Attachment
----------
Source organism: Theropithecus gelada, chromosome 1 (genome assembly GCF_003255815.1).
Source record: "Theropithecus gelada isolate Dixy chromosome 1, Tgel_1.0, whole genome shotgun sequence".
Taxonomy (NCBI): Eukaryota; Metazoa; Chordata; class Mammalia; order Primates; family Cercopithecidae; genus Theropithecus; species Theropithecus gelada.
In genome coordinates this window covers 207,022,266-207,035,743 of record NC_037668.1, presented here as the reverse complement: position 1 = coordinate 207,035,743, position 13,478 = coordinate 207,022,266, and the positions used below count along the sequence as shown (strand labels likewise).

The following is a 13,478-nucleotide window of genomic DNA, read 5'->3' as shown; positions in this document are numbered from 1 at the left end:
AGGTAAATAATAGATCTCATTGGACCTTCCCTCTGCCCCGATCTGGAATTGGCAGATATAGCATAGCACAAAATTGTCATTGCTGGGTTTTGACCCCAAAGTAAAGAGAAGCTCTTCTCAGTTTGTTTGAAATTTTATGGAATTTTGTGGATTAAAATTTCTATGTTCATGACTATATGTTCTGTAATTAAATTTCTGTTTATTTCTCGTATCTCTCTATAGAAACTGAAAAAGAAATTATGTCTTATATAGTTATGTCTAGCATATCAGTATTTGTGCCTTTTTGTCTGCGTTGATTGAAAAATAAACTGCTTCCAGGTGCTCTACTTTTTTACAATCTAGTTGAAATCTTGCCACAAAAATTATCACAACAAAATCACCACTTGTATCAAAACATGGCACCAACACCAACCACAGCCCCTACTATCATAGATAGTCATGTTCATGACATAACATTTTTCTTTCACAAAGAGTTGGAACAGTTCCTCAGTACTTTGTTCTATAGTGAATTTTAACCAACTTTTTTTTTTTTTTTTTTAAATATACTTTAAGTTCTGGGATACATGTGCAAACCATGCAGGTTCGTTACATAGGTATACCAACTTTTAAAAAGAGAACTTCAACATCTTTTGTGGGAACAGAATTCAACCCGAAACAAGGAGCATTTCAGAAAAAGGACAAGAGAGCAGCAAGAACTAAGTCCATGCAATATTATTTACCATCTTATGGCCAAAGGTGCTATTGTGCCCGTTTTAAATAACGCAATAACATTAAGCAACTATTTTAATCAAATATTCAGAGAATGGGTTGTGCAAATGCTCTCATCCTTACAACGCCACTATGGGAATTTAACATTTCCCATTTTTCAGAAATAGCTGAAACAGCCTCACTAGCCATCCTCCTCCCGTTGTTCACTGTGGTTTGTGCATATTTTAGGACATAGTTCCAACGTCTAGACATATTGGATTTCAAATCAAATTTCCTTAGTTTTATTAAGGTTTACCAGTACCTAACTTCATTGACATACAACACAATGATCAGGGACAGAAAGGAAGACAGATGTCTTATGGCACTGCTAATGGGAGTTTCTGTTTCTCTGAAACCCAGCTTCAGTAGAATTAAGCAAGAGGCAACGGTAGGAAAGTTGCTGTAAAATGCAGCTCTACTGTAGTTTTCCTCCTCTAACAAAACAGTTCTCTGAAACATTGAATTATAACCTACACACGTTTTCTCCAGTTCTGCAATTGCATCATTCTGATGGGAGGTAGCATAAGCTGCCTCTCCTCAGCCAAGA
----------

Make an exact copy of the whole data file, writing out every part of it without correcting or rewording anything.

Source organism: Theropithecus gelada, chromosome 1 (genome assembly GCF_003255815.1).
Source record: "Theropithecus gelada isolate Dixy chromosome 1, Tgel_1.0, whole genome shotgun sequence".
Taxonomy (NCBI): Eukaryota; Metazoa; Chordata; class Mammalia; order Primates; family Cercopithecidae; genus Theropithecus; species Theropithecus gelada.
In genome coordinates this window covers 207,022,266-207,035,743 of record NC_037668.1, presented here as the reverse complement: position 1 = coordinate 207,035,743, position 13,478 = coordinate 207,022,266, and the positions used below count along the sequence as shown (strand labels likewise).

The following is a 13,478-nucleotide window of genomic DNA, read 5'->3' as shown; positions in this document are numbered from 1 at the left end:
AGGTAAATAATAGATCTCATTGGACCTTCCCTCTGCCCCGATCTGGAATTGGCAGATATAGCATAGCACAAAATTGTCATTGCTGGGTTTTGACCCCAAAGTAAAGAGAAGCTCTTCTCAGTTTGTTTGAAATTTTATGGAATTTTGTGGATTAAAATTTCTATGTTCATGACTATATGTTCTGTAATTAAATTTCTGTTTATTTCTCGTATCTCTCTATAGAAACTGAAAAAGAAATTATGTCTTATATAGTTATGTCTAGCATATCAGTATTTGTGCCTTTTTGTCTGCGTTGATTGAAAAATAAACTGCTTCCAGGTGCTCTACTTTTTTACAATCTAGTTGAAATCTTGCCACAAAAATTATCACAACAAAATCACCACTTGTATCAAAACATGGCACCAACACCAACCACAGCCCCTACTATCATAGATAGTCATGTTCATGACATAACATTTTTCTTTCACAAAGAGTTGGAACAGTTCCTCAGTACTTTGTTCTATAGTGAATTTTAACCAACTTTTTTTTTTTTTTTTTTAAATATACTTTAAGTTCTGGGATACATGTGCAAACCATGCAGGTTCGTTACATAGGTATACCAACTTTTAAAAAGAGAACTTCAACATCTTTTGTGGGAACAGAATTCAACCCGAAACAAGGAGCATTTCAGAAAAAGGACAAGAGAGCAGCAAGAACTAAGTCCATGCAATATTATTTACCATCTTATGGCCAAAGGTGCTATTGTGCCCGTTTTAAATAACGCAATAACATTAAGCAACTATTTTAATCAAATATTCAGAGAATGGGTTGTGCAAATGCTCTCATCCTTACAACGCCACTATGGGAATTTAACATTTCCCATTTTTCAGAAATAGCTGAAACAGCCTCACTAGCCATCCTCCTCCCGTTGTTCACTGTGGTTTGTGCATATTTTAGGACATAGTTCCAACGTCTAGACATATTGGATTTCAAATCAAATTTCCTTAGTTTTATTAAGGTTTACCAGTACCTAACTTCATTGACATACAACACAATGATCAGGGACAGAAAGGAAGACAGATGTCTTATGGCACTGCTAATGGGAGTTTCTGTTTCTCTGAAACCCAGCTTCAGTAGAATTAAGCAAGAGGCAACGGTAGGAAAGTTGCTGTAAAATGCAGCTCTACTGTAGTTTTCCTCCTCTAACAAAACAGTTCTCTGAAACATTGAATTATAACCTACACACGTTTTCTCCAGTTCTGCAATTGCATCATTCTGATGGGAGGTAGCATAAGCTGCCTCTCCTCAGCCAAGA